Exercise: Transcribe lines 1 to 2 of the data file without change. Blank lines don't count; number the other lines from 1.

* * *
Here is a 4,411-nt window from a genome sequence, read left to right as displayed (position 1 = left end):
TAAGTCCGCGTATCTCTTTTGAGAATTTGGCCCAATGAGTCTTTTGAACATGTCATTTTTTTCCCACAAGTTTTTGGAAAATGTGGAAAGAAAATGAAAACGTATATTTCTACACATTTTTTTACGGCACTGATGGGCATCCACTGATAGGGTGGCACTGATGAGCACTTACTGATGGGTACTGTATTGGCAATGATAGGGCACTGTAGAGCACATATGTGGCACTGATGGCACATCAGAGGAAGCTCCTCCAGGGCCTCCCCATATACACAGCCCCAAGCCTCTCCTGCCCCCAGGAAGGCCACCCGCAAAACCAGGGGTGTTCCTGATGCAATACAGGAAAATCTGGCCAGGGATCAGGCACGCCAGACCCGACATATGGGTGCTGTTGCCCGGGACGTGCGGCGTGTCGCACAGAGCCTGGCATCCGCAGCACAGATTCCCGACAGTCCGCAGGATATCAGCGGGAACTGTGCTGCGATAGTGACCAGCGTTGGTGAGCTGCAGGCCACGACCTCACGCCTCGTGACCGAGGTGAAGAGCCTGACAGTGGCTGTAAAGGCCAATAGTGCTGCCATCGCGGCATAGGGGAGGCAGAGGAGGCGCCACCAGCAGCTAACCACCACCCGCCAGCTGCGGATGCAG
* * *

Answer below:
Here is a 4,411-nt window from a genome sequence, read left to right as displayed (position 1 = left end):
TAAGTCCGCGTATCTCTTTTGAGAATTTGGCCCAATGAGTCTTTTGAACATGTCATTTTTTTCCCACAAGTTTTTGGAAAATGTGGAAAGAAAATGAAAACGTATATTTCTACACATTTTTTTACGGCACTGATGGGCATCCACTGATAGGGTGGCACTGATGAGCACTTACTGATGGGTACTGTATTGGCAATGATAGGGCACTGTAGAGCACATATGTGGCACTGATGGCACATCAGAGGAAGCTCCTCCAGGGCCTCCCCATATACACAGCCCCAAGCCTCTCCTGCCCCCAGGAAGGCCACCCGCAAAACCAGGGGTGTTCCTGATGCAATACAGGAAAATCTGGCCAGGGATCAGGCACGCCAGACCCGACATATGGGTGCTGTTGCCCGGGACGTGCGGCGTGTCGCACAGAGCCTGGCATCCGCAGCACAGATTCCCGACAGTCCGCAGGATATCAGCGGGAACTGTGCTGCGATAGTGACCAGCGTTGGTGAGCTGCAGGCCACGACCTCACGCCTCGTGACCGAGGTGAAGAGCCTGACAGTGGCTGTAAAGGCCAATAGTGCTGCCATCGCGGCATAGGGGAGGCAGAGGAGGCGCCACCAGCAGCTAACCACCACCCGCCAGCTGCGGATGCAG